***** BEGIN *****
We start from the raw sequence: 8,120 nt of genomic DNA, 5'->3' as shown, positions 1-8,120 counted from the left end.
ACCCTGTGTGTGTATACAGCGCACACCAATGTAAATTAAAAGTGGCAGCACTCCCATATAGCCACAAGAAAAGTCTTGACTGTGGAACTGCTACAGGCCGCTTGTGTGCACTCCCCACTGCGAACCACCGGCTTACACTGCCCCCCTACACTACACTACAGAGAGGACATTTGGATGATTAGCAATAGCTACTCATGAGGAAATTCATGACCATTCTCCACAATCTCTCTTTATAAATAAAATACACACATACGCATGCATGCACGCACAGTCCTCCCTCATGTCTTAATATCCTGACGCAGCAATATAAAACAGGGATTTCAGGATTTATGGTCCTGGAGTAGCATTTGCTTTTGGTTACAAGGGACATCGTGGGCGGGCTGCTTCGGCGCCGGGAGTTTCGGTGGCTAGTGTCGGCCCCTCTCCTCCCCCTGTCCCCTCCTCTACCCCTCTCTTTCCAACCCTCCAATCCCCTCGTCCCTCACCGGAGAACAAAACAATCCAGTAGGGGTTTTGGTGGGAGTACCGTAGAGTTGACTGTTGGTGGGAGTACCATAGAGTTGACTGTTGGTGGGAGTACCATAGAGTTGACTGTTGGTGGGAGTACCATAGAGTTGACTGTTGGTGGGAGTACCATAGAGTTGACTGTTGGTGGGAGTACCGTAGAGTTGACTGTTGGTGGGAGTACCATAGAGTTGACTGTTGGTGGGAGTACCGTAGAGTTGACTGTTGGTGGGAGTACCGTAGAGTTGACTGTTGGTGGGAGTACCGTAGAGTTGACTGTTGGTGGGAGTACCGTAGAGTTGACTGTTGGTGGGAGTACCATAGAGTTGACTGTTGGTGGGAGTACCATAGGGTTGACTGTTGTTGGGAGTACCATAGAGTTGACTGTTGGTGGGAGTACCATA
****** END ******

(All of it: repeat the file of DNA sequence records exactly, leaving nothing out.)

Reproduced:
We start from the raw sequence: 8,120 nt of genomic DNA, 5'->3' as shown, positions 1-8,120 counted from the left end.
ACCCTGTGTGTGTATACAGCGCACACCAATGTAAATTAAAAGTGGCAGCACTCCCATATAGCCACAAGAAAAGTCTTGACTGTGGAACTGCTACAGGCCGCTTGTGTGCACTCCCCACTGCGAACCACCGGCTTACACTGCCCCCCTACACTACACTACAGAGAGGACATTTGGATGATTAGCAATAGCTACTCATGAGGAAATTCATGACCATTCTCCACAATCTCTCTTTATAAATAAAATACACACATACGCATGCATGCACGCACAGTCCTCCCTCATGTCTTAATATCCTGACGCAGCAATATAAAACAGGGATTTCAGGATTTATGGTCCTGGAGTAGCATTTGCTTTTGGTTACAAGGGACATCGTGGGCGGGCTGCTTCGGCGCCGGGAGTTTCGGTGGCTAGTGTCGGCCCCTCTCCTCCCCCTGTCCCCTCCTCTACCCCTCTCTTTCCAACCCTCCAATCCCCTCGTCCCTCACCGGAGAACAAAACAATCCAGTAGGGGTTTTGGTGGGAGTACCGTAGAGTTGACTGTTGGTGGGAGTACCATAGAGTTGACTGTTGGTGGGAGTACCATAGAGTTGACTGTTGGTGGGAGTACCATAGAGTTGACTGTTGGTGGGAGTACCATAGAGTTGACTGTTGGTGGGAGTACCGTAGAGTTGACTGTTGGTGGGAGTACCATAGAGTTGACTGTTGGTGGGAGTACCGTAGAGTTGACTGTTGGTGGGAGTACCGTAGAGTTGACTGTTGGTGGGAGTACCGTAGAGTTGACTGTTGGTGGGAGTACCGTAGAGTTGACTGTTGGTGGGAGTACCATAGAGTTGACTGTTGGTGGGAGTACCATAGGGTTGACTGTTGTTGGGAGTACCATAGAGTTGACTGTTGGTGGGAGTACCATA